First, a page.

Investigations into treatments for patients who have progressed on sorafenib have not been limited to oral agents; the REACH study assessed the intravenously administered anti-VEGFR-2 antibody ramucirumab in this population [22]. Similar to other trials in second line, 87% of the patients treated with ramucirumab had discontinued sorafenib due to progression, with the rest stopping treatment because of intolerance. Despite a 1.6-month difference in median OS between the ramucirumab and placebo groups, the difference was not statistically significant. The median PFS was significantly longer with ramucirumab (2.8 vs. 2.1 months) as was median TTP (3.5 vs. 2.6 months). Subgroup analyses from this trial suggested an increasing effect of ramucirumab with increasing baseline α-fetoprotein (AFP) values, including the pre-specified analysis comparing patients with AFP ≥ 400 ng/mL vs/ those with AFP < 400 ng/mL. Further research on the potential benefits of this agent for patients with elevated AFP is currently ongoing. The frequency of all-grade AEs was higher in the ramucirumab group than in the placebo group, with hemorrhage, hypertension, proteinuria, liver injury, and infusion-related reactions occurring more frequently in patients treated with ramucirumab than in those treated with placebo.

The JET-HCC study was designed to assess the benefits of the c-MET inhibitor tivantinib in a subset of the second-line HCC population [25]. Patients were selected for this Japanese trial because they had progressed on sorafenib and their tumors expressed high levels of c-MET protein. Unfortunately, no significant survival benefit of tivantinib was seen, with a median OS of 9.9 vs. 8.5 months with placebo. Additional follow-up may be needed to assess long-term outcomes in JET-HCC.

To date, the multikinase inhibitor regorafenib is the only agent to have demonstrated safety and significant efficacy as a second-line systemic therapy in a large, randomized phase 3 study [24]. The RESORCE trial enrolled 573 patients with documented radiological progression during treatment with sorafenib. Nearly all patients were BCLC B or C with PS 0 or 1 and Child-Pugh A liver function with the exception of 1 patient (< 1%) in the regorafenib arm who had BCLC A disease and 11 patients (2%) with Child-Pugh B liver function. All patients were required to have had treatment with sorafenib ≥ 400 mg/d for at least 20 of the 28 days prior to discontinuation. At the cutoff date for the final analysis (median follow-up of 7.0 months), median OS was 10.6 months for patients treated with regorafenib, and 7.8 months for patients treated with placebo, a statistically significant difference of 2.8 months (HR 0.63 [95% CI 0.50–0.79], P < 0.0001). PFS (3.1 vs. 1.5 months; HR 0.46 [95% CI 0.37–0.56], P < .0001) and TTP (3.2 vs. 1.5 months; HR 0.44 [95% CI 0.36–0.55], P < .0001) were also significantly longer with regorafenib. Patients on regorafenib also had a higher ORR (11 vs. 4%) and DCR (65 vs. 36%) relative to patients on placebo. All patients treated with regorafenib and 93% of patients on placebo experienced treatment-emergent AEs during the study. Most adverse events were grade 1 or 2. The most common grade 3 or 4 AEs (regorafenib vs. placebo) were hypertension (15 vs. 5%), HFSR (13 vs. 1%), fatigue (9 vs. 5%), and diarrhea (3 vs. 0%). Grade 5 AEs (i.e., AEs resulting in death) occurred in 13% of regorafenib patients and 20% of placebo patients.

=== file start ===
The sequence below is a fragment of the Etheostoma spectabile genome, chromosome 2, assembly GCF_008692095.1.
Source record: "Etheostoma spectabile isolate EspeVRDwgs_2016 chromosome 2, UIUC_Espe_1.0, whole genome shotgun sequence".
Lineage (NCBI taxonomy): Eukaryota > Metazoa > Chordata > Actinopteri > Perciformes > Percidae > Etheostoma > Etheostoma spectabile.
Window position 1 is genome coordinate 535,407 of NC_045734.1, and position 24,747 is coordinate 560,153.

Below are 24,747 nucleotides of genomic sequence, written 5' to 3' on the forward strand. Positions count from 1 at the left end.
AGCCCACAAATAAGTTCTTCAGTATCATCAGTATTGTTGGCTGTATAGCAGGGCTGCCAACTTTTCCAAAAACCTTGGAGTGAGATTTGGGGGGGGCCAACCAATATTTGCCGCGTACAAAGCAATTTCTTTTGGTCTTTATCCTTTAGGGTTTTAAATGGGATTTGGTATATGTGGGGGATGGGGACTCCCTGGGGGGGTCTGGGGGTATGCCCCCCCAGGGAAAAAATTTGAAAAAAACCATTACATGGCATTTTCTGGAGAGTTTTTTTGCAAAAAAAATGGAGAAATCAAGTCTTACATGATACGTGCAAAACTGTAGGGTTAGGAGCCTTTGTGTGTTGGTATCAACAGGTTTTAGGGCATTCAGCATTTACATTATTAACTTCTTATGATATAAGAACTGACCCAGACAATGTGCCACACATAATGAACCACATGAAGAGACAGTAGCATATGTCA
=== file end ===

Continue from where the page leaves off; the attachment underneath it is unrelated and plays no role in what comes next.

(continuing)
Immuno-oncology may represent a promising new direction for the treatment of patients with unresectable HCC. The checkpoint inhibitor nivolumab was the second agent to show clinical benefits for patients with HCC in the international, non-comparative, open-label phase 1/2 CheckMate-040 study (N = 214 in the dose expansion phase) [13]. This trial enrolled both sorafenib-experience and -naïve patients the majority of whom had Child-Pugh A liver function (only 2% had Child-Pugh B). The ORR was 20.0% in the pooled data from patients with and without sorafenib exposure, including 3 patients (1%) with complete responses and 39 patients (18%) with partial responses. Median duration of response was 9.9 months with 6- and 9-month OS rates of 83 and 74%, respectively. Median PFS was 4.0 months, although median OS was not reached at the time of publication.

Although this trial was not randomized, the results were considered favorable enough to warrant conditional approval by the FDA for nivolumab in the treatment of patients with HCC who have progressed on sorafenib. Further research from larger, randomized trials (Table 3) will be needed to determine if these responses are durable and associated with a survival benefit. More data would also be helpful to determine the optimal line of therapy for nivolumab and other immuno-oncology agents in this population as it is currently approved for patients who have been treated with sorafenib, but the trial included some sorafenib-naïve patients as well.

Potential Reasons for Success and Failure in HCC Trials